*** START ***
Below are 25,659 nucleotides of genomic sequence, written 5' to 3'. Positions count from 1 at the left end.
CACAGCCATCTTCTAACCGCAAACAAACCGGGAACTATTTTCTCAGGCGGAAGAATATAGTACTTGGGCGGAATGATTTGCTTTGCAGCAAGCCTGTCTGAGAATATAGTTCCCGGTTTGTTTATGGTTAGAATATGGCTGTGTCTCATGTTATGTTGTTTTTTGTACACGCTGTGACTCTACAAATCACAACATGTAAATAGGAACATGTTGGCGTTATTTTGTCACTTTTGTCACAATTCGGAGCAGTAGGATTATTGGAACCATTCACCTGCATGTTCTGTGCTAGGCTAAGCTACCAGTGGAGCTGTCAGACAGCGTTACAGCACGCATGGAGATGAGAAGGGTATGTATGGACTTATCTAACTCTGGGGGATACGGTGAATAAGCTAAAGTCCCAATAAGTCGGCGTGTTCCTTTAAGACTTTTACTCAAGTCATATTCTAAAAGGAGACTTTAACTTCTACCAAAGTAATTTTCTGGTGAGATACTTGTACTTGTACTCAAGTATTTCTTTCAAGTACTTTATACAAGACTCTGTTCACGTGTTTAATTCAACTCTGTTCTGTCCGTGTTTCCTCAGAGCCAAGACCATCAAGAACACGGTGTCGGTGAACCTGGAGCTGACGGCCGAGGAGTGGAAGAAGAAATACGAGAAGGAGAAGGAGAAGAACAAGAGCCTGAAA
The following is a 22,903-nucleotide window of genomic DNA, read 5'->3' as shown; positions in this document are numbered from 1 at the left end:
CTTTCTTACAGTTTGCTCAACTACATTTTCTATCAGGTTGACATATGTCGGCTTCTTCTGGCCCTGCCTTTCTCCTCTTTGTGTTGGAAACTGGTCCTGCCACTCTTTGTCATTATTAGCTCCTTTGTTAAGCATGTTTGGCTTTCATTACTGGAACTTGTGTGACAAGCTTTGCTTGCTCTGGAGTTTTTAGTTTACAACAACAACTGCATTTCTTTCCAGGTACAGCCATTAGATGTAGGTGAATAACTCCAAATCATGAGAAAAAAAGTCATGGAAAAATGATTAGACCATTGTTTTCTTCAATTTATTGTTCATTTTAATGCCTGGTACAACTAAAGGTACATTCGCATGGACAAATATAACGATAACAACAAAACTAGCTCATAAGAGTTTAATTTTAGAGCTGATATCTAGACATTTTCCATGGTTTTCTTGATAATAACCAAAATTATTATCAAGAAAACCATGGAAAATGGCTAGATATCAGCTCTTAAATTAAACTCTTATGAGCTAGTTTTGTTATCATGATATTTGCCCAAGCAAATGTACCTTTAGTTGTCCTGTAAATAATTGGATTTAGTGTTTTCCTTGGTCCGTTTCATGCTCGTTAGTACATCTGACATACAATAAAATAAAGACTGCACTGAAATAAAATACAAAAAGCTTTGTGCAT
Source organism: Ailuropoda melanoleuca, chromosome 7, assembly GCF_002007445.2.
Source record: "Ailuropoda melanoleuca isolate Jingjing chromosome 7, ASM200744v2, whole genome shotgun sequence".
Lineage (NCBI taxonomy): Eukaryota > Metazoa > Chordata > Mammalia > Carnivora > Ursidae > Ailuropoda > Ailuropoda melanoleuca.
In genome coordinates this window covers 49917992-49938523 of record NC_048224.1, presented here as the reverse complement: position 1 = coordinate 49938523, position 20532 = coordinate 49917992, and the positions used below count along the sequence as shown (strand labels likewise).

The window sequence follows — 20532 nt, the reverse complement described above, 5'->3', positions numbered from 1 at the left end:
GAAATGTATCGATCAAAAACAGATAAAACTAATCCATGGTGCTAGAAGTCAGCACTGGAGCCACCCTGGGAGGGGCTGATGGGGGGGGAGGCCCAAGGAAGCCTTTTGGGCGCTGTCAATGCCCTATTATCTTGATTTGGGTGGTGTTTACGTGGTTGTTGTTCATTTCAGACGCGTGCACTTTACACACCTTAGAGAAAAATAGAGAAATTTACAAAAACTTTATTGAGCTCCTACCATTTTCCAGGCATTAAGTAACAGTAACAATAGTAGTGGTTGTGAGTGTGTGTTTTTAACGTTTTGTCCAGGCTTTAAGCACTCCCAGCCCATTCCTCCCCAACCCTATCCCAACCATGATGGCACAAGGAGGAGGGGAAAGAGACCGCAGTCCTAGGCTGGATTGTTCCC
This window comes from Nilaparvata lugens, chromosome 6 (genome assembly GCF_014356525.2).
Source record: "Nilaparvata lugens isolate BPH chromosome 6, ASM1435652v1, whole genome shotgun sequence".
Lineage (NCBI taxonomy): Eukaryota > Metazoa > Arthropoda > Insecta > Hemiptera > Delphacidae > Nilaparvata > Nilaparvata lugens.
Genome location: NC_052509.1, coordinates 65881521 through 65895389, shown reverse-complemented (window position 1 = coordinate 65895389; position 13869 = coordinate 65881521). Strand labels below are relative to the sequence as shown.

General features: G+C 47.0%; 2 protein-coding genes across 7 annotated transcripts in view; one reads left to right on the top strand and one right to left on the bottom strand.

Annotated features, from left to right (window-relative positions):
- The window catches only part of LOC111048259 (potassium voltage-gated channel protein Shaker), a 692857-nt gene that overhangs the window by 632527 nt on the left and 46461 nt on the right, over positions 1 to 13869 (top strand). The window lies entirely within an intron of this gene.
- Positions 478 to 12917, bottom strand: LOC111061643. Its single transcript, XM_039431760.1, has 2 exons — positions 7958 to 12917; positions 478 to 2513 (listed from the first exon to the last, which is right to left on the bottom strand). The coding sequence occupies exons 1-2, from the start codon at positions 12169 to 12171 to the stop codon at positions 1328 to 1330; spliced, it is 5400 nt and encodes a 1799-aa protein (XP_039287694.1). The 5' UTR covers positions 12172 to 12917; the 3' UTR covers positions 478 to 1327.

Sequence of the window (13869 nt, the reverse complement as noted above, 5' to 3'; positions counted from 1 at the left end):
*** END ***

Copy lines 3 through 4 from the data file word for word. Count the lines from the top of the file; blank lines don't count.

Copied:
The following is a 22,903-nucleotide window of genomic DNA, read 5'->3' as shown; positions in this document are numbered from 1 at the left end:
CTTTCTTACAGTTTGCTCAACTACATTTTCTATCAGGTTGACATATGTCGGCTTCTTCTGGCCCTGCCTTTCTCCTCTTTGTGTTGGAAACTGGTCCTGCCACTCTTTGTCATTATTAGCTCCTTTGTTAAGCATGTTTGGCTTTCATTACTGGAACTTGTGTGACAAGCTTTGCTTGCTCTGGAGTTTTTAGTTTACAACAACAACTGCATTTCTTTCCAGGTACAGCCATTAGATGTAGGTGAATAACTCCAAATCATGAGAAAAAAAGTCATGGAAAAATGATTAGACCATTGTTTTCTTCAATTTATTGTTCATTTTAATGCCTGGTACAACTAAAGGTACATTCGCATGGACAAATATAACGATAACAACAAAACTAGCTCATAAGAGTTTAATTTTAGAGCTGATATCTAGACATTTTCCATGGTTTTCTTGATAATAACCAAAATTATTATCAAGAAAACCATGGAAAATGGCTAGATATCAGCTCTTAAATTAAACTCTTATGAGCTAGTTTTGTTATCATGATATTTGCCCAAGCAAATGTACCTTTAGTTGTCCTGTAAATAATTGGATTTAGTGTTTTCCTTGGTCCGTTTCATGCTCGTTAGTACATCTGACATACAATAAAATAAAGACTGCACTGAAATAAAATACAAAAAGCTTTGTGCAT